Keeping on top of fitness trends means looking into how to best train your body given your surroundings and equipment available to you. Everyone can stop what they’re doing to do a few push-ups but find a full exercise routine or primary method of exercise might be more complex than doing crunches, after all. Both cycling and running are prime examples of leg-centric workouts with a variety of benefits yet there are a few drawbacks to each that should be weighed before adding either to your routine.
Your body, your exercises and you
Admittedly, not every exercise is fit for every exerciser. Cycling and running are two very different takes on improving the same area of the body yet the impact they can have on different joints and muscle groups shouldn’t be overlooked. Running, for instance, both lower the potential mortality rate while also posing a risk for heart damage if taken to an excess, with downsides including fibrosis or even scarring.
Cycling, on the other hand, hosts some of the same possible heart issues and elevated prostate cancer risks that shouldn’t be overlooked, no matter how slight they might be.
That isn’t to say that exercise is going to lead you to injury, of course. Unless you run in excess of dozens upon dozens of miles per week or are already at an elevated risk for heart damage, joint damage or certain types of cancer, chances are you’re going to reap more benefits than downsides from your improved cardiovascular health alone.
Cycling: Low impact, long rides
Whether you’re looking to step out on the trail or flip through a spinning bike comparison to up your fitness level directly in your living room, cycling does have a few key benefits in the realm of exercise that are hard to match. It’s a lower-impact exercise than running as reported by a PubMed study that followed competitive cyclists and runners with concerns for their long-term health. The group of competitive runners showed more inflammation, soreness and even muscle damage than the cyclist group.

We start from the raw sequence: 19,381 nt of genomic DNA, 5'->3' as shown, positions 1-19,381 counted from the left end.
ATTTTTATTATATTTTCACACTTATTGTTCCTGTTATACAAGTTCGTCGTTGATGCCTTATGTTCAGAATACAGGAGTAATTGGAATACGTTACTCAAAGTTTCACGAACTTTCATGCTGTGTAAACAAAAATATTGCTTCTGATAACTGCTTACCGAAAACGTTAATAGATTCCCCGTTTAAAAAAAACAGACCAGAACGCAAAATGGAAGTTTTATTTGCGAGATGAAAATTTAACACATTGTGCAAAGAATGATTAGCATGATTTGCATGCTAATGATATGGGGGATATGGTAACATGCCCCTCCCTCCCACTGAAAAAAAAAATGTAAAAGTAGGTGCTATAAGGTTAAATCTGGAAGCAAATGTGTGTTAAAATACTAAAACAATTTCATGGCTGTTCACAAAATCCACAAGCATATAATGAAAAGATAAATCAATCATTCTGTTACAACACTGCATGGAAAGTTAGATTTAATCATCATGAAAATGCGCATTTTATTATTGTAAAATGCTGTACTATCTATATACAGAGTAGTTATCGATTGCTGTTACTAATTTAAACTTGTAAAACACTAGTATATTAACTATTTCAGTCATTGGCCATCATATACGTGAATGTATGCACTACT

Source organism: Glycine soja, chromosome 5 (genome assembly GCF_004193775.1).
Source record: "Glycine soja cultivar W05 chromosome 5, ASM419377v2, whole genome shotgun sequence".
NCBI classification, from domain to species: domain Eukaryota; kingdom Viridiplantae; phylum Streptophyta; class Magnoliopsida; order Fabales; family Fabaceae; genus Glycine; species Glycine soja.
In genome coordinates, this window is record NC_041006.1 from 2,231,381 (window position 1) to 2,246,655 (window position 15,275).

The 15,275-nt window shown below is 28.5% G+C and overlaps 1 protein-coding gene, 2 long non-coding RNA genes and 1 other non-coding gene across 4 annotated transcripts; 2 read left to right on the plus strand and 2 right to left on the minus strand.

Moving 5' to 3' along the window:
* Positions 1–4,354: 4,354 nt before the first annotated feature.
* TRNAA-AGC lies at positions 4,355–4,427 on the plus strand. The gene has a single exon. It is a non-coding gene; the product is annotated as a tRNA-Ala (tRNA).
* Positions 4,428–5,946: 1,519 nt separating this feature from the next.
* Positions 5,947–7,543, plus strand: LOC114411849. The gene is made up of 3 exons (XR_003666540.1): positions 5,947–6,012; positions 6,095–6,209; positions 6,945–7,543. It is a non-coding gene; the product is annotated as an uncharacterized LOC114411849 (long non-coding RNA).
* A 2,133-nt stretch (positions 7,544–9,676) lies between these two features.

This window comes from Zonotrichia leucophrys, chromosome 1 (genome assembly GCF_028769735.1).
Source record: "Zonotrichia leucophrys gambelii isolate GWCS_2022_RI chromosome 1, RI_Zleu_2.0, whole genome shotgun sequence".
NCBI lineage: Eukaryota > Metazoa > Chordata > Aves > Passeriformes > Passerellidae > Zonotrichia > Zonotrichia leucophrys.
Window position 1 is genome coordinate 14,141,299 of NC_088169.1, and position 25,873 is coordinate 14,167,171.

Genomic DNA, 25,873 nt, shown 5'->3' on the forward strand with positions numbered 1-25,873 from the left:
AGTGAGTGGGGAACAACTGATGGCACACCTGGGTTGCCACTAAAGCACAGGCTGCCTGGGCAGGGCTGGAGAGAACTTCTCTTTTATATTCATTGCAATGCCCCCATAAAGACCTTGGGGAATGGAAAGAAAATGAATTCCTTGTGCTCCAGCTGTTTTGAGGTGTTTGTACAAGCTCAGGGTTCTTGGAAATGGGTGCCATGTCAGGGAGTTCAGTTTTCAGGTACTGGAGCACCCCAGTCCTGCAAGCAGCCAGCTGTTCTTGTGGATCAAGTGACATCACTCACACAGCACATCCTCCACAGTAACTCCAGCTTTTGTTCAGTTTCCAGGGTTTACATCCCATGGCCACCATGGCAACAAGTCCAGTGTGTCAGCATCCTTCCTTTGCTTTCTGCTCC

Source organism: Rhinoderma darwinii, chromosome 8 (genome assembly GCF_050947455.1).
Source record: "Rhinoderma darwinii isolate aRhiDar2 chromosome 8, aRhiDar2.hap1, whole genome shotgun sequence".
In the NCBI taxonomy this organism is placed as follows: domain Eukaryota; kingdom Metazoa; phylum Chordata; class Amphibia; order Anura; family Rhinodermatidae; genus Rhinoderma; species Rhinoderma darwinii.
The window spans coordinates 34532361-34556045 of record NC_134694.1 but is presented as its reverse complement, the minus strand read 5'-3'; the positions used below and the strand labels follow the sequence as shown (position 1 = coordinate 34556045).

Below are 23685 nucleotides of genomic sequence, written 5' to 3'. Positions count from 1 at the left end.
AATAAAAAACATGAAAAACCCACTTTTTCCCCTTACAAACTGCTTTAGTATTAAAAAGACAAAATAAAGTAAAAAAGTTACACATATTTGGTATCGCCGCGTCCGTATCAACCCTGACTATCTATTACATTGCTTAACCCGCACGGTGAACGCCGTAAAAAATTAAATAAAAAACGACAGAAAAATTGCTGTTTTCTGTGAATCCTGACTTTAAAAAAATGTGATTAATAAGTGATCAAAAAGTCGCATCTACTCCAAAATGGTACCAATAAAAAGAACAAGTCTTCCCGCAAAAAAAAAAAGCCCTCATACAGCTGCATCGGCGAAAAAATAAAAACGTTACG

As for the effectiveness of the workout you do get, cycling isn’t quite as effective in terms of calories burned per hour. In a best-case scenario, an hour of cycling still lags behind an hour of running by several hundred calories worth of exerted energy, which means more time spent riding if you’d rather see the great outdoors from a bike. Yet despite the added hours required to get the most out of the exercise you’re still less likely to suffer from vertebrae compression during a bike ride.
If you’re looking for muscle gain, the edge goes to cycling again; Despite fewer calories being burned, the work you put into it is mostly focused on your legs and core, while running spreads the exertion throughout your body in a way that doesn’t lend itself well to bulking up. A runner’s physique got its colloquial name for a reason, after all.
Running: High intensity, short bursts
Going for a run could be a better individual choice for some, as shown by Doctor Hirofumi Tanaka at the University of Texas; While Dr. Tanaka extols the virtues of any aerobic activity that helps cardiovascular function, he suffers from a knee condition that prevents him from cycling and has thus chosen to run.
That isn’t to say that running is without merit, of course, as its increased level of intensity over cycling does offer increased calorie burn and doesn’t require the initial investment that cycling demands. While inflammation is less of an issue on a bike, runners can simply go outside and run. If you have shoes and a stretch of land to move across, you’re already prepared to stretch and exercise, easy as that.
Then comes the issue of time management. While runners are free to adapt to most of their surroundings with little issue, cyclists who prefer mountain trails have to factor in travel times to their exercise routines. Road cyclists do get the benefit of being able to roll their hobby into their daily commute if feasible for their area, yet that factor may lose weight if the local climate is too poor to encourage regular exposure.
Between the cycling and running there is no clear-cut winner. Both forms of exercise are completely valid, and each has its own set of upsides and downsides to consider before pouring money into a new exercise routine. Weigh your health concerns, ensure your local weather patterns play nicely with your travel needs and don’t be afraid to take your exercise indoors.